Graduates lose out to unqualified staff
MORE than 700 unqualified teachers have been employed by primary and secondary schools despite hundreds of recent teaching graduates struggling to find work.
The situation is particularly severe at primary level, which accounted for the vast majority of the 715 unqualified teachers who have been employed by schools.
Some 629 unqualified teachers were in charge of primary classrooms over the past two years, while 86 were employed at second level, figures obtained by the Irish Independent reveal.
The figures come amid recent concerns about the quality of maths education. Almost half of the maths teachers at post-primary level do not have the relevant qualification.
It is estimated there are around 1,000 newly qualified primary teachers without work.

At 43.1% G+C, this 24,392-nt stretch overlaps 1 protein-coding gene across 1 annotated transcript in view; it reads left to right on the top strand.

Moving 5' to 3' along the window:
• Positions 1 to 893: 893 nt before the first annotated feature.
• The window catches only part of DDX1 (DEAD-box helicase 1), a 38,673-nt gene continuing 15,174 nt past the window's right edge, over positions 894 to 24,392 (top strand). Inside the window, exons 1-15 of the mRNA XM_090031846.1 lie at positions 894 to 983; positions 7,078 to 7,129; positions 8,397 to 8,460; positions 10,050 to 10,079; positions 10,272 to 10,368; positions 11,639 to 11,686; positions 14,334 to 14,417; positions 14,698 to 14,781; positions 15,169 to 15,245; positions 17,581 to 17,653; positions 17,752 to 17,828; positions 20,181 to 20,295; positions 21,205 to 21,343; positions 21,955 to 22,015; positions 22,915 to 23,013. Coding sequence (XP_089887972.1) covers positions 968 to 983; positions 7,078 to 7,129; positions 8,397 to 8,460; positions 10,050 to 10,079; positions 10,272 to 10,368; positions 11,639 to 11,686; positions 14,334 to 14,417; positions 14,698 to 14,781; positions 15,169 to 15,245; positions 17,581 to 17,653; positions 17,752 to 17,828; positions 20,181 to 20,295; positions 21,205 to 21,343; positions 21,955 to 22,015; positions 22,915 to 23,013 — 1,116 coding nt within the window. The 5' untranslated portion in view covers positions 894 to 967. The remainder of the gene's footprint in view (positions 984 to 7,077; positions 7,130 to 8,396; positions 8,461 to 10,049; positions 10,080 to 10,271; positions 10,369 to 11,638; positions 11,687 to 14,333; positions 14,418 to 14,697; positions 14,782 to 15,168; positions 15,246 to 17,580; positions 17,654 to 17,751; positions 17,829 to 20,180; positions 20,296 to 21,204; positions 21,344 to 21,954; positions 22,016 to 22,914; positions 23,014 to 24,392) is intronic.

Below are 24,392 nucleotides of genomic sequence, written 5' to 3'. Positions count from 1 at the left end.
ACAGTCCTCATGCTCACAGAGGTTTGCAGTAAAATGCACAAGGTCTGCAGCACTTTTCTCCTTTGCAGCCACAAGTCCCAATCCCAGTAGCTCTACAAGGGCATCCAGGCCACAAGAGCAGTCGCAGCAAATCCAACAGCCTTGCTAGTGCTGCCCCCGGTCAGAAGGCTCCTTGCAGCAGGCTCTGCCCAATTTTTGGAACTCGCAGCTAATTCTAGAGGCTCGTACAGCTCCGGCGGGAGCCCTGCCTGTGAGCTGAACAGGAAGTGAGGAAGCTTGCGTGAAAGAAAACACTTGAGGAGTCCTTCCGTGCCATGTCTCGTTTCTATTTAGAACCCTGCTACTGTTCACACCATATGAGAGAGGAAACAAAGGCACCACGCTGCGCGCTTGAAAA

But the number of unqualified teachers working in schools fell dramatically last year. More than 550 untrained teachers were employed in 2008, but this was down to just 162 last year.
But rather than attributing this to stricter enforcement of standards, teachers' unions say government cutbacks and increases in class sizes are the real reasons.
The Irish National Teachers' Organisation said it was not surprised to see a 75pc fall in untrained teachers. "People without qualifications are not teachers and can only provide supervision for children," said Sheila Nunan, the incoming general secretary of the union.
The Department of Education said schools should give priority to qualified teachers when making appointments.